To the Woman in the Salad Dressing Aisle at Hannaford

On Wednesdays I work (half a day) from home, and take care of Mia. It’s the hardest day of the week. By far. Also the nicest, because, you know, babies. But also because I almost never have to put on actual pants.

photo 1

This morning by 11am I had already been awake for 6 hours, cleaned up two water bottles dumped on surfaces not meant to accommodate water, prepared a meal and snack that both went completely untouched, swept up the remains of a beloved (and now smashed) ceramic piggy bank, changed 4 diapers, refolded 2 closet shelves worth of clothes that were thrown across the bedroom, changed the dolly’s outfit twice, managed 2 hours of work, and picked up the contents of the recycling bin 1,472 times.


All this before coffee.

Four hours later, only 58 minutes of which Mia spent napping, we were bathed, dressed (if you call yoga pants dressed) and on our way to the grocery store to figure out what kind of pre-made meal we could buy and pass off as homemade.

In the salad dressing aisle, we ran into an older woman, who I could just tell from two aisles away was going to want to stop and talk to Mia. She did.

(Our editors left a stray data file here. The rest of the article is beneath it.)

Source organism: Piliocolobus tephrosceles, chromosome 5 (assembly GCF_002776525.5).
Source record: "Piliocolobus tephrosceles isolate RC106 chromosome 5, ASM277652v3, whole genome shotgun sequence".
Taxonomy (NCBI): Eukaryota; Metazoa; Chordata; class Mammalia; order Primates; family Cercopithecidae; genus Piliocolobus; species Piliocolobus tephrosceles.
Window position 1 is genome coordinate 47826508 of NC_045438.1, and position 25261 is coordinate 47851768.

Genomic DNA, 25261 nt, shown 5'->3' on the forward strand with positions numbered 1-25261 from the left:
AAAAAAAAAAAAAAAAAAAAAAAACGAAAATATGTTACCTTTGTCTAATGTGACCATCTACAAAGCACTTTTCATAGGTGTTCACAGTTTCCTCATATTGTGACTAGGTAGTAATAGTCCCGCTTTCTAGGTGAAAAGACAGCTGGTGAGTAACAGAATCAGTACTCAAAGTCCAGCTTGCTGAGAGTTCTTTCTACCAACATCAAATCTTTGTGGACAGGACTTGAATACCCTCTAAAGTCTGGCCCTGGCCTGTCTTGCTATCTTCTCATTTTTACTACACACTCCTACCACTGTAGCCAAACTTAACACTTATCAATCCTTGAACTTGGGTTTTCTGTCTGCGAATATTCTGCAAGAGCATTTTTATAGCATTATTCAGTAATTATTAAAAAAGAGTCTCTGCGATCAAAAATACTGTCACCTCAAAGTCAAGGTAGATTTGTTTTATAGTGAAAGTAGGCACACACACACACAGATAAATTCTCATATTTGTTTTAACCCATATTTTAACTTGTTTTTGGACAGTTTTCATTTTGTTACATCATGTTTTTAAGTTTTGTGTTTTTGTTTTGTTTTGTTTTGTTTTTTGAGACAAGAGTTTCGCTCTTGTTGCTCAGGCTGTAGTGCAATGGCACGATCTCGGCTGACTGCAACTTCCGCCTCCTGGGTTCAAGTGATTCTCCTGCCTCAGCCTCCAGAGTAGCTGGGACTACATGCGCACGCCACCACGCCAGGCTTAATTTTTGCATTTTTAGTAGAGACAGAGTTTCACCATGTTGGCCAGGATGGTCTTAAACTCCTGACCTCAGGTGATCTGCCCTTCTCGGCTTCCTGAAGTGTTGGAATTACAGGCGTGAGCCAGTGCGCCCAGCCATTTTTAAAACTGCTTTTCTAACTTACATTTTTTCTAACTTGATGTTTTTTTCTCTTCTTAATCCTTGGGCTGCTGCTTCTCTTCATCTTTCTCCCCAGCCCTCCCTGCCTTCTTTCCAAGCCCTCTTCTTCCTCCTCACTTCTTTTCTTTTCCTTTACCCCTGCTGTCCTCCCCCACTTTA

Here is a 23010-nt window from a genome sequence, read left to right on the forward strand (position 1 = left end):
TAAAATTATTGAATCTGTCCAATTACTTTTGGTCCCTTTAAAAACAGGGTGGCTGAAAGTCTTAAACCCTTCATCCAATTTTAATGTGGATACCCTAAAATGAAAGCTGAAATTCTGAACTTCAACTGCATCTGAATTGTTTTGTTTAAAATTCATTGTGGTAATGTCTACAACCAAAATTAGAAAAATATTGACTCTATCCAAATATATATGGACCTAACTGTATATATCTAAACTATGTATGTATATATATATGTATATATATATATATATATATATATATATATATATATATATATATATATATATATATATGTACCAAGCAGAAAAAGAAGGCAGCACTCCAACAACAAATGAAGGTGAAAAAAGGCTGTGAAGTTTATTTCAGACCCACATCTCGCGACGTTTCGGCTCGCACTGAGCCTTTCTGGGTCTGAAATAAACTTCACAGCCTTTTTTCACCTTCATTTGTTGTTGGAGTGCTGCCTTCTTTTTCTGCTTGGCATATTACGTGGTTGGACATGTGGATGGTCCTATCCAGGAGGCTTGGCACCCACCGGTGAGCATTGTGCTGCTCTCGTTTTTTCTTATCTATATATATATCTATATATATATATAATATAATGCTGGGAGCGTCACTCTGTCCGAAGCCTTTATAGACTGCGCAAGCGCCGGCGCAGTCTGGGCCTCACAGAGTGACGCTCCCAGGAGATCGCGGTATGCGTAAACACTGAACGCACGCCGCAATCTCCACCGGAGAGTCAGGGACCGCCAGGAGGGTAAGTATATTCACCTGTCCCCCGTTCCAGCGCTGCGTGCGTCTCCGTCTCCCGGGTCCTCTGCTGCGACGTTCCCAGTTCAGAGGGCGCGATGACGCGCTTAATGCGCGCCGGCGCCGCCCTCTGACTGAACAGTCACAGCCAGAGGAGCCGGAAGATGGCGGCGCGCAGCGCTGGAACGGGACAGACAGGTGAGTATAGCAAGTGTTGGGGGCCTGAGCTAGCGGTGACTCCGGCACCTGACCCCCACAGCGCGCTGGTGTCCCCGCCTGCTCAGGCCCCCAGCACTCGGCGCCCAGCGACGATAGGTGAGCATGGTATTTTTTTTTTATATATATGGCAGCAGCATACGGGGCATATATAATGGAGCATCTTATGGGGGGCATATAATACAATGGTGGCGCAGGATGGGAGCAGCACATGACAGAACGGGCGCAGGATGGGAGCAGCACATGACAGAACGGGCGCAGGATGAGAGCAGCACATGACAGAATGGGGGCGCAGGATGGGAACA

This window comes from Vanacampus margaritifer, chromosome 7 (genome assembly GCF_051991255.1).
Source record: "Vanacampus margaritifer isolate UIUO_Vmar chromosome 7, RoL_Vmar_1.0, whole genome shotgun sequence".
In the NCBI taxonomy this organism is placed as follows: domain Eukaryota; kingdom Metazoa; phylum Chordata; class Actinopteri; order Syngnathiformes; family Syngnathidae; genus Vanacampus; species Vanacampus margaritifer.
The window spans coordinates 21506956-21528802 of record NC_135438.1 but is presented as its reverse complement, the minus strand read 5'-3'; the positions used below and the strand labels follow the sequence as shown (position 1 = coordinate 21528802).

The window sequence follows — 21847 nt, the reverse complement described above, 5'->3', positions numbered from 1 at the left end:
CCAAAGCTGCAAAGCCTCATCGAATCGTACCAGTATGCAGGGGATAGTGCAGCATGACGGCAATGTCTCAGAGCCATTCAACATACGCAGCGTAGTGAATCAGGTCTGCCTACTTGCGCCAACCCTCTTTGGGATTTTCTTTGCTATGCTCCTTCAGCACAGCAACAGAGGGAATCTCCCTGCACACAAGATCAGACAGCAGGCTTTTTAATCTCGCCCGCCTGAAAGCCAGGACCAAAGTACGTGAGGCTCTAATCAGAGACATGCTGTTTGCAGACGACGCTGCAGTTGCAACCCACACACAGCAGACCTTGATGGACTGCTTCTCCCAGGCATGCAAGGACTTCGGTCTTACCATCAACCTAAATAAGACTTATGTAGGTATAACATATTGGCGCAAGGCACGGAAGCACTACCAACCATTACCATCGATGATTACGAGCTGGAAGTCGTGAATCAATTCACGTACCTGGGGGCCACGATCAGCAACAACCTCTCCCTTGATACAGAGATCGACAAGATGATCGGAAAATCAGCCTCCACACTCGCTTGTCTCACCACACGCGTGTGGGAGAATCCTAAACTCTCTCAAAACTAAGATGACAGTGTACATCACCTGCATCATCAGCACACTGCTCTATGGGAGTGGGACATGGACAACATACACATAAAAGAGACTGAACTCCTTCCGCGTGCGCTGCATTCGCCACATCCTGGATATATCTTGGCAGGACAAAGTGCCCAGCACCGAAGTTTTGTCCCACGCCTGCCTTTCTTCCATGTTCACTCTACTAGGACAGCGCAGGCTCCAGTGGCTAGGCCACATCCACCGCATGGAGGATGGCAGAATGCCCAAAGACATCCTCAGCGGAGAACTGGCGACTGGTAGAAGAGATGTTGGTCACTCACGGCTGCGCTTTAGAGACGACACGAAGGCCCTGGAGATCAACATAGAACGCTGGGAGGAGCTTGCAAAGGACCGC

She politely engaged her (without getting all up in her face), and managed to elicit a smile. I grabbed some honey mustard and nodded at the woman, encouraging Mia to say “bye bye” before I had to listen to the cursory 2 minute spiel about fast times goes, and how much I’ll miss this, and how these years are the best years.

photo 3The woman looked at me and smiled. She said, “I wouldn’t go back, but it’s nice to revisit sometimes.”

It stopped me in my tracks.

I didn’t know how to respond, but I wanted to hug her.

So, thank you, woman in the salad dressing aisle, for being honest. For being real. For knowing that as cute as they are and as wonderful as they can be, toddlers are really, really hard.

Thank you for admitting you wouldn’t go back. And thank you for giving me hope that even people who don’t love every minute of raising their kids can still turn out to be gentle, lovely, unassuming grandparents in the grocery aisle who enjoy a moment of reminiscing. And who still have enough tact and memory left to make a new moms day.


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